|Hours of Jeanne d'Évreux|
Caput X: Qualiter aestatis tempore agatur nocturna laus
A pascha autem usque ad Kalendas Novembres, omnis ut supra dictum est psalmodiae quantitas teneatur, excepto quod lectiones in codice, propter brevitatem noctium, minime legantur; sed pro ipsis tribus lectionibus una de Veteri Testamento memoriter dicatur, quam brevis responsorius subsequatur, et reliqua omnia ut dictum est impleantur; id est, ut numquam minus a duodecim psalmorum quantitate ad Vigilias nocturnas dicantur, exceptis tertio et nonagesimo quarto psalmo.
Chapter 10: How the Night Office is to be said in summer
From Easter to the first of November, let the number of the psalms be exactly as given above; but let there be this difference, that the lessons from the book be not read, on account of the shortness of the nights. Instead of the three lessons, let there be but one from the Old Testament, said by heart, and let it be followed by a short responsory. But all else should be done as has been said; that is to say that there should never be less than twelve psalms at the Night Office, not counting the third and ninety-fourth.
That demanding Benedictine moderation
The abbreviation of Matins in summer reinforces St Benedict's first message of this section of the Rule, namely that the life of the monk is not based on sleep deprivation or other artificial austerities. The Office comes first, yes, but in the context of a balanced life.
St Benedict, I think, does emphasize moderation rather than the 'more is better' approach of his contemporaries, whose monks spent many more hours of the day reciting the psalms than St Benedict prescribes. Still, the saint does insist on a minimum number of psalms to be said at Matins - twelve plus the two invitatory psalms - that is not small. Accordingly, it seems to me a considerable stretch to get from St Benedict's prescriptions to the 'less is more' approach of most monasteries today, who instead of retaining the weekly psalter, put a greater emphasis on the readings.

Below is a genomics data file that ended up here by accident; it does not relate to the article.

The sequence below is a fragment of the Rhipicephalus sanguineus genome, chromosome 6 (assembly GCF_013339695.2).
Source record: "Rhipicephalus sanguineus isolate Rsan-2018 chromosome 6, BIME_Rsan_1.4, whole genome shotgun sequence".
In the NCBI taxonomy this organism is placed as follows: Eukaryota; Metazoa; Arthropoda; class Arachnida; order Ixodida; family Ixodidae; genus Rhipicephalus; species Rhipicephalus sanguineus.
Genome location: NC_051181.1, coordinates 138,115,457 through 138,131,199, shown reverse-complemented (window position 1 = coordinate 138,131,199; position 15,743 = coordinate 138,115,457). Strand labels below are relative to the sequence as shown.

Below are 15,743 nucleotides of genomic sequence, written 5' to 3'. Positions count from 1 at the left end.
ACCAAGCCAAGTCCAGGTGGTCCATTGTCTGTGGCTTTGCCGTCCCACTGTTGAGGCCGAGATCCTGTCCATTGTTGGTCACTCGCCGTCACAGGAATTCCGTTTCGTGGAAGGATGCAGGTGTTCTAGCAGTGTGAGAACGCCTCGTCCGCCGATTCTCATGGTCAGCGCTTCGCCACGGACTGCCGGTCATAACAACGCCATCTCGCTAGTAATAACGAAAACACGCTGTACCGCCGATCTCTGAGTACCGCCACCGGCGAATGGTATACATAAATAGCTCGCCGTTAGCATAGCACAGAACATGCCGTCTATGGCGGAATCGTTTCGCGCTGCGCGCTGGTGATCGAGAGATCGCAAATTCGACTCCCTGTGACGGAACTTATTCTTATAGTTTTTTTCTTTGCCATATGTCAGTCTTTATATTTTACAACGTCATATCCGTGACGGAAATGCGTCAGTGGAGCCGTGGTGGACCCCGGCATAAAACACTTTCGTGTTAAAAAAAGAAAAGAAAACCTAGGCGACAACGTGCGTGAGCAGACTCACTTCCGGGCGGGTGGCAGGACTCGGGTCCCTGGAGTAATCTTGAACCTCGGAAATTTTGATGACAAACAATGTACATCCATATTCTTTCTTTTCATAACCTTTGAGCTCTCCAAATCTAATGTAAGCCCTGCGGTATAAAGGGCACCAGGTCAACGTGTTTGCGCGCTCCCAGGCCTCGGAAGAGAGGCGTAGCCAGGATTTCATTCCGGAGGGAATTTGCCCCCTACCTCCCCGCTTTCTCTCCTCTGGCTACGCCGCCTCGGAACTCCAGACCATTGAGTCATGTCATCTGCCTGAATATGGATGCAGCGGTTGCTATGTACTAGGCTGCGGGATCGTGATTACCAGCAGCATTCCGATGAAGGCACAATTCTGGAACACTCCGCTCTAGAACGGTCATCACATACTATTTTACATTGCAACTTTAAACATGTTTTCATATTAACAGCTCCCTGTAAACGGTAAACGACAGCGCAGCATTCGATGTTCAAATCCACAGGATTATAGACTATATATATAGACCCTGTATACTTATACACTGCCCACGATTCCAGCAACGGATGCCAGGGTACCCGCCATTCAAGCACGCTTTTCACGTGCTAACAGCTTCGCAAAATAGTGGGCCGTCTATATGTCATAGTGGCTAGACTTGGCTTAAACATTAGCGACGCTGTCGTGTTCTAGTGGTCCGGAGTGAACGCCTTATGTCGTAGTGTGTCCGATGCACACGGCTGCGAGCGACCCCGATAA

The primacy of the psalms
Indeed, this chapter also makes clear the primacy of the psalms as the basis of the Benedictine Office: readings and other elements are less important than this core, and can be dropped out as the seasons and other needs dictate.
It is true that the inclusion of readings at Matins does seem to have been a Benedictine innovation. Still, it does seem to me a considerable irony that most modern versions of the Office actually reverse the relative emphasis between psalms and readings that St Benedict proposes. Abbot Lawrence of Christ in the Desert Monastery, for example, argues that:
"In this short Chapter 10, we have an important teaching about the Divine Office as understood by Saint Benedict. In the modern age, our focus is very much on intellectual content and thus on listening to the readings. For Saint Benedict, it is clear, the psalms are the most important part of the Divine Office and so if the Divine Office has to be shorted, the readings are the first things to be omitted. So in the summer, when the night is shorter, the three longer readings are dropped and one shorter reading from the Old Testament is substituted."
This emphasis reflects the long tradition that saying the psalms is especially pleasing to God. St Romuald's (950-1027) brief Rule for his Comaldolese Congregation of Benedictines, for example, instructed his monks as follows:
"Sit in your cell as in paradise. Put the whole world behind you and forget it. Watch your thoughts like a good fisherman watching for fish. The path you must follow is in the Psalms — never leave it.
If you have just come to the monastery, and in spite of your good will you cannot accomplish what you want, take every opportunity you can to sing the Psalms in your heart and to understand them with your mind.
And if your mind wanders as you read, do not give up; hurry back and apply your mind to the words once more.
Realize above all that you are in God's presence, and stand there with the attitude of one who stands before the emperor.
Empty yourself completely and sit waiting, content with the grace of God, like the chick who tastes nothing and eats nothing but what his mother brings him."
The next part of this series can be found here.